A young Scottish woman (Cate Blanchett) is recruited as a spy to liaise with the French resistance but once she's parachuted into wartime France she pursues her own agenda: to find an RAF pilot with whom she has fallen in love.


Pitched slightly beyond realism but with an emotional sweep that is moving by the film\'s end.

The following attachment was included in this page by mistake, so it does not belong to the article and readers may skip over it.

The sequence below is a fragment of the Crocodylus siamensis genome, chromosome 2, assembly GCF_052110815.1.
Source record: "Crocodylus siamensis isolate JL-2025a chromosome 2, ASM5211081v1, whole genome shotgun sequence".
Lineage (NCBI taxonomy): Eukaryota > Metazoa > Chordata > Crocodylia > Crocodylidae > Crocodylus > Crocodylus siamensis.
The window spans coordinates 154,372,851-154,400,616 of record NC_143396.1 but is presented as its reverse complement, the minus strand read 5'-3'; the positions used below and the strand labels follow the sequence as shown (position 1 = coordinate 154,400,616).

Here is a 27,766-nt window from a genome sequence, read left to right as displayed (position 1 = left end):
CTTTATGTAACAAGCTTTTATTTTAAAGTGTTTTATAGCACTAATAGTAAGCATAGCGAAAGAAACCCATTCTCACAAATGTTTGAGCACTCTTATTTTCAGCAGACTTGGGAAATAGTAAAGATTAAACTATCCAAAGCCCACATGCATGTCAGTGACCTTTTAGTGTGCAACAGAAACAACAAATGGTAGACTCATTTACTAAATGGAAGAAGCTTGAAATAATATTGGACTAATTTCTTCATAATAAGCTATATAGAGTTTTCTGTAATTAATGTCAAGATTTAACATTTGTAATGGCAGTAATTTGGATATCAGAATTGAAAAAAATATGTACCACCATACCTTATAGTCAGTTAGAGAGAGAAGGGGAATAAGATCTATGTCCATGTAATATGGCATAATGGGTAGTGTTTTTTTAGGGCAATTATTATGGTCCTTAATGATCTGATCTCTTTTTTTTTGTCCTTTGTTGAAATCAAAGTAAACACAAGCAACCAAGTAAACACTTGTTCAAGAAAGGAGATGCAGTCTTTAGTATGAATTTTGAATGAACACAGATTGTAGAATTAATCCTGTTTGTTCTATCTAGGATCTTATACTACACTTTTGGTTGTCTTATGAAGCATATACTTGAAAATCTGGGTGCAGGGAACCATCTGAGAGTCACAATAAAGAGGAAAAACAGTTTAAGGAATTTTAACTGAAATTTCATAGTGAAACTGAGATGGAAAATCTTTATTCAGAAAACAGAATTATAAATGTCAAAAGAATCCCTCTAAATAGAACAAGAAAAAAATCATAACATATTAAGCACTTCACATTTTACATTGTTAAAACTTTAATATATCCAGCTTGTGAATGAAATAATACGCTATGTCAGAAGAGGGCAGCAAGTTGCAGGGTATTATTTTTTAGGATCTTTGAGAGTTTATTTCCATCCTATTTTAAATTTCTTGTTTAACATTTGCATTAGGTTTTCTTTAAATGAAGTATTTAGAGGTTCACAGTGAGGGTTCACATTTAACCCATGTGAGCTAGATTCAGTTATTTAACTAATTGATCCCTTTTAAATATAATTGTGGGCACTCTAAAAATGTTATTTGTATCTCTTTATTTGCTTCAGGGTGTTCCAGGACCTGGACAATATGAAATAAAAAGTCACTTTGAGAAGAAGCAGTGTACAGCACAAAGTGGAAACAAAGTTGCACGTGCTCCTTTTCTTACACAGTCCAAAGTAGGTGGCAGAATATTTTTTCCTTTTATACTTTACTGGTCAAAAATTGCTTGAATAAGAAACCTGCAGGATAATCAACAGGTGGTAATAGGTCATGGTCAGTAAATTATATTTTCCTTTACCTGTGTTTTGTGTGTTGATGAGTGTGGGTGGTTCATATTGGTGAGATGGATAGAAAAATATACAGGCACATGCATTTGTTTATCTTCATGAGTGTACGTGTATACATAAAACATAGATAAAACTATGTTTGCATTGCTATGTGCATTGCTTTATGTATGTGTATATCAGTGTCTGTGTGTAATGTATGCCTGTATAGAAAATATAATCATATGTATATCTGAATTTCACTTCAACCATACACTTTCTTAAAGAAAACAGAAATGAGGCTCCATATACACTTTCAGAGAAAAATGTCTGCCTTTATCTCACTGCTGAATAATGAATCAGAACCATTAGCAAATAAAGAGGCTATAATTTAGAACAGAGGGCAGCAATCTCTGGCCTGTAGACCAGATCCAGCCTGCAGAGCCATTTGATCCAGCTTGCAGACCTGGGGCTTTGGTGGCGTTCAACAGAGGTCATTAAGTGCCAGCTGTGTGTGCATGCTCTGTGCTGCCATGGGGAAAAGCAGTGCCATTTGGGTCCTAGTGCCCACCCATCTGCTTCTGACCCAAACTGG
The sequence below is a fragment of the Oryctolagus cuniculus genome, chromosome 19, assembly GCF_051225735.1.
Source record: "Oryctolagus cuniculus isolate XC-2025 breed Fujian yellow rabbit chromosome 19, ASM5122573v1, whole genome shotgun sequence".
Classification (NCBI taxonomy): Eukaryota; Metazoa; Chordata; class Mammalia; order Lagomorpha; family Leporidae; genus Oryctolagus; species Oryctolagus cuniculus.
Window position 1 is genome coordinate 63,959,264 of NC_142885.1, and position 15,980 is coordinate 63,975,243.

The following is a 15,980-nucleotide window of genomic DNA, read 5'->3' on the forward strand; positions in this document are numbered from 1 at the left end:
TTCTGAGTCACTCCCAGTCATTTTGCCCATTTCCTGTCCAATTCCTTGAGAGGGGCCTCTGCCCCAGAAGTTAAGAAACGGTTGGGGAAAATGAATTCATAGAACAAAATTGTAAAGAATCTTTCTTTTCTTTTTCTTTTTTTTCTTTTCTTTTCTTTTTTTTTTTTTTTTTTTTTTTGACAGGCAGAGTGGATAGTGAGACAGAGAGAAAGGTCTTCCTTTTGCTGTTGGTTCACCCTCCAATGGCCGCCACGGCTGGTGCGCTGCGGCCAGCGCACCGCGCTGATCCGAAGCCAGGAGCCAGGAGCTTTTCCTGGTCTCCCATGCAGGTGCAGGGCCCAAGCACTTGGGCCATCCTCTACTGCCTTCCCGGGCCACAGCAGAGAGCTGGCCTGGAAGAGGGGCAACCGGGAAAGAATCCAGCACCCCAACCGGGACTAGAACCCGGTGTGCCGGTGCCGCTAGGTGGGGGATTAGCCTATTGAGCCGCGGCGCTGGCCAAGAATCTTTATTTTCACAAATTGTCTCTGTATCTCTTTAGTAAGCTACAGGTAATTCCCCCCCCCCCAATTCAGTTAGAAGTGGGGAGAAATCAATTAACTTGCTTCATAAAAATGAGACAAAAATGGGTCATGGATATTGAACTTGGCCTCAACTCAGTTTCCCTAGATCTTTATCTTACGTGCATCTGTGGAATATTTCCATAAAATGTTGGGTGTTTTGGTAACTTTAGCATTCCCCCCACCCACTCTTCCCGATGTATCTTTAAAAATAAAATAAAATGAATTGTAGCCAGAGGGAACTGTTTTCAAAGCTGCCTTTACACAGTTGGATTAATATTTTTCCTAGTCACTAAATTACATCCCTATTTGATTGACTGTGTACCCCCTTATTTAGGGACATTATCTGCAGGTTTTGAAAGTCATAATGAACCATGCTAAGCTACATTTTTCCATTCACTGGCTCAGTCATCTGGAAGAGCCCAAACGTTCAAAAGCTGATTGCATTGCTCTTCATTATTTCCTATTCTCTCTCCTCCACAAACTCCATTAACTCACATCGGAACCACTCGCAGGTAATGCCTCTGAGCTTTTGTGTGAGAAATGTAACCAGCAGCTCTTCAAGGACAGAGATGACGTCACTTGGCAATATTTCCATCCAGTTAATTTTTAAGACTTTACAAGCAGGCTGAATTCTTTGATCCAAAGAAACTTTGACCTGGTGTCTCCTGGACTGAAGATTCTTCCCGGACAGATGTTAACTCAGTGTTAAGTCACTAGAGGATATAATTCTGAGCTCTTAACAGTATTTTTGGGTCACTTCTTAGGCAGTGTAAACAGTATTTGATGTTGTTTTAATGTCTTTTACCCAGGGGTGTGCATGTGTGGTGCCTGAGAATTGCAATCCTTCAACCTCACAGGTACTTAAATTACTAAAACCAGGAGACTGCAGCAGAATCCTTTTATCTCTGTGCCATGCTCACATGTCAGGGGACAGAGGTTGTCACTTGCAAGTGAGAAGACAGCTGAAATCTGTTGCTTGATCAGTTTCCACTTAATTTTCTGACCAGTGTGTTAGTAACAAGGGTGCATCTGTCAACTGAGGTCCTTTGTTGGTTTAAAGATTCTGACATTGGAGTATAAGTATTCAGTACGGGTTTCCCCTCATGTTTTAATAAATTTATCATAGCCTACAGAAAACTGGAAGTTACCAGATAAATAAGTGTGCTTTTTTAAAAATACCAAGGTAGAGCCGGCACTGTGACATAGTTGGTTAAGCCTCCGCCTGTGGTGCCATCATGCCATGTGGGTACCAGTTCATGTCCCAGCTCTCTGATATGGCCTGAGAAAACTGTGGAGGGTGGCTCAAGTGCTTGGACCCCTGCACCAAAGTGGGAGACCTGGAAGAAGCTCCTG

Cate Blanchett plays Charlotte Gray, a young woman in wartime Britain who falls in love with a pilot Peter Gregory, Rupert Penry-Jones, who goes missing, presumed dead. Because of her ability with French she\'s offered recruitment by a British intelligence officer. Seeing this as an opportunity to search for Peter she parachutes into Vichy France where her assignment is to liaise with the Resistance. Blending in as a local she stays on a farm owned by Levade, Michael Gambon whose son Julien, Billy Crudup, is a leader of the local Resistance group. Charlotte becomes fiercely protective of two young Jewish boys who secretly come to stay on the farm after their parents have been taken away by the Nazis. Armstrong has pitched the film just slightly beyond realism. But the emotional sweep of the narrative is so powerful that I found myself inordinately upset at the movie\'s end. The film\'s climax comes as a moment of no great or significant heroism, it\'s just a small gesture of Charlotte\'s, an act of compassion that I found tremendously moving. Armstrong\'s images are beautiful, her sense of design is always a strength in her films. Her casting choice is one of those international blends that worked for me, Blanchett is glowing, Crudup intense and Gambon crusty. Readers of Faulk\'s work will notice certain significant changes in the story but hopefully they won\'t be disappointed.